Dinah & Shechem | Genesis 34

Week 10 | Study Guide & Sermon

SUGGESTED VERSES FOR MEMORIZATION & MEDITATION

Then Jacob said to Simeon and Levi, “You have brought trouble on me by making me stink to the inhabitants of the land, the Canaanites and the Perizzites. My numbers are few, and if they gather themselves against me and attack me, I shall be destroyed, both I and my household.” But they said, “Should he treat our sister like a prostitute?” (Genesis 34:30-31)

Repay no one evil for evil, but give thought to do what is honorable in the sight of all. If possible, so far as it depends on you, live peaceably with all. Beloved, never avenge yourselves, but leave it to the wrath of God, for it is written, “Vengeance is mine, I will repay, says the Lord.” To the contrary, “if your enemy is hungry, feed him; if he is thirsty, give him something to drink; for by so doing you will heap burning coals on his head.” Do not be overcome by evil, but overcome evil with good. (Romans 12:17-21)

OPENING THOUGHT

After a life of wandering and conflict, Jacob has now settled down. Stealing the firstborn blessing and birthright from his brother created quite a tension within Jacob’s family, forcing him to flee for his life from Esau. But Jacob only ran into more conflict by marrying two sisters, blatantly loving one of them more, and having an incredibly selfish father-in-law. After twenty years, Jacob escaped back to his homeland, terrified of reuniting with Esau. But God was with Jacob. Esau’s anger at Jacob was gone, and since peace was made between the two of them, Jacob finally stopped wandering.

But given the events of this chapter, Jacob might have chosen a better town to settle within. While Jacob is camping beside the city of Shechem, his daughter, Dinah, begins to socialize with the women of the city. Soon we are told that Shechem, the prince of the land, rapes her and then goes to her father and brothers for her hand in marriage. Dinah’s brothers in particular are furious, but they agree to allow Shechem to marry Dinah if every man in the city is circumcised. Three days after the men circumcise themselves, Levi and Simeon raid the city, slaughtering all the men and plundering the city.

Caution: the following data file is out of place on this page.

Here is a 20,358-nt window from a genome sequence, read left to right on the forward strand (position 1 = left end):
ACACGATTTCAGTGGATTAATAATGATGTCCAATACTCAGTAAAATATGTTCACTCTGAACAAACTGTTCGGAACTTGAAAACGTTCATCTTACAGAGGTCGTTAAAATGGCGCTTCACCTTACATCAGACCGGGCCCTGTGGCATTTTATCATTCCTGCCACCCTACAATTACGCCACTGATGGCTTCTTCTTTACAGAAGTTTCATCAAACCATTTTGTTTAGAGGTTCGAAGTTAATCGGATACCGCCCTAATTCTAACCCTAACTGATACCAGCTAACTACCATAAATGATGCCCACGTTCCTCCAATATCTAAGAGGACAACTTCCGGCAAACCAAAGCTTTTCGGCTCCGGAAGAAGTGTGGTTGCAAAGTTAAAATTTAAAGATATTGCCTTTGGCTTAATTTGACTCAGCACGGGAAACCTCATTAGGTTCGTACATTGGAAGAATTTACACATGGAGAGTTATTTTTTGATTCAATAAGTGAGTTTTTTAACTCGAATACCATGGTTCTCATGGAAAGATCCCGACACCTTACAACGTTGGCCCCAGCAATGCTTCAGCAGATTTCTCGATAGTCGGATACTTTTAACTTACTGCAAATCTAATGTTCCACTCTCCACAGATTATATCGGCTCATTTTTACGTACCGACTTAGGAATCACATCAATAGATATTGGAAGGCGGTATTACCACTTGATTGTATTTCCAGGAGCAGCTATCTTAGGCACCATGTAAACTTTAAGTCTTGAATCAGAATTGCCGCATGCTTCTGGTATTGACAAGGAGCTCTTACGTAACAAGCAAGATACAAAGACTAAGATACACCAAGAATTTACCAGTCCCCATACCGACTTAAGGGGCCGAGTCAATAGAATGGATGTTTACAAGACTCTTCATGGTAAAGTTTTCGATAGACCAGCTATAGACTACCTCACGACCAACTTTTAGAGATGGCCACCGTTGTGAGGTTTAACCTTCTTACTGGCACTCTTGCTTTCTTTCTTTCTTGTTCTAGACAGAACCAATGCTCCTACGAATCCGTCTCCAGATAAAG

This chapter ranks with the Flood and Sodom narratives as being one of the most uncomfortable displays of sin within Genesis. There is no innocent party here. Shechem is a rapist. Hamor only wants to make a profit. Jacob refuses to defend his daughter. Dinah placed herself in a foolish situation. And Simeon and Levi go well beyond a justifying retaliation. However, even in the midst of the darkest sins, God is still gracious and in sovereign control.

Read verses 1-7 and discuss the following.

  1. Dinah goes out to see the women of the land of Shechem. This seems to have a negative connotation that her interaction with them was foolish. In what ways do you live foolishly? How are we to live in wisdom?
  2. In these verses, Shechem is guided purely by his own desires. First, he sees Dinah, forcing her to lie with him. Next, he is captivated by, loves, and speaks tenderly to her. What are the dangers of allowing our want of pleasures to guide our lives? What must guide us instead?

Read verses 8-31 and discuss the following. 

  1. The intermarriage agreement between Jacob’s camp and the city of Shechem goes completely against God’s command throughout the Old Testament for Israel to refrain from marrying wives from other tribes and nations. Why did God prohibit Israelites from marrying non-Israelites?
  2. Since they convinced the men of Shechem to circumcise themselves, Simeon and Levi take advantage of their vulnerability by slaughtering all the men of the city, which is far too great of a retaliation against Shechem. Why did God command an eye for an eye in the Old Testament? What is the New Testament thought on vengeance and retaliation?

ACTIONS TO CONSIDER

  • Obey. Learning from Dinah and Shechem, consider areas of your life where you are foolish or are guided by your own pleasures and desires. How does the Bible teach you to live differently?
  • Pray. In their zeal for justice, Simeon and Levi committed a grievous sin themselves by slaughtering all the men in the city of Shechem. Pray then that the Lord would give us a biblical view of evil, justice, and retaliation.
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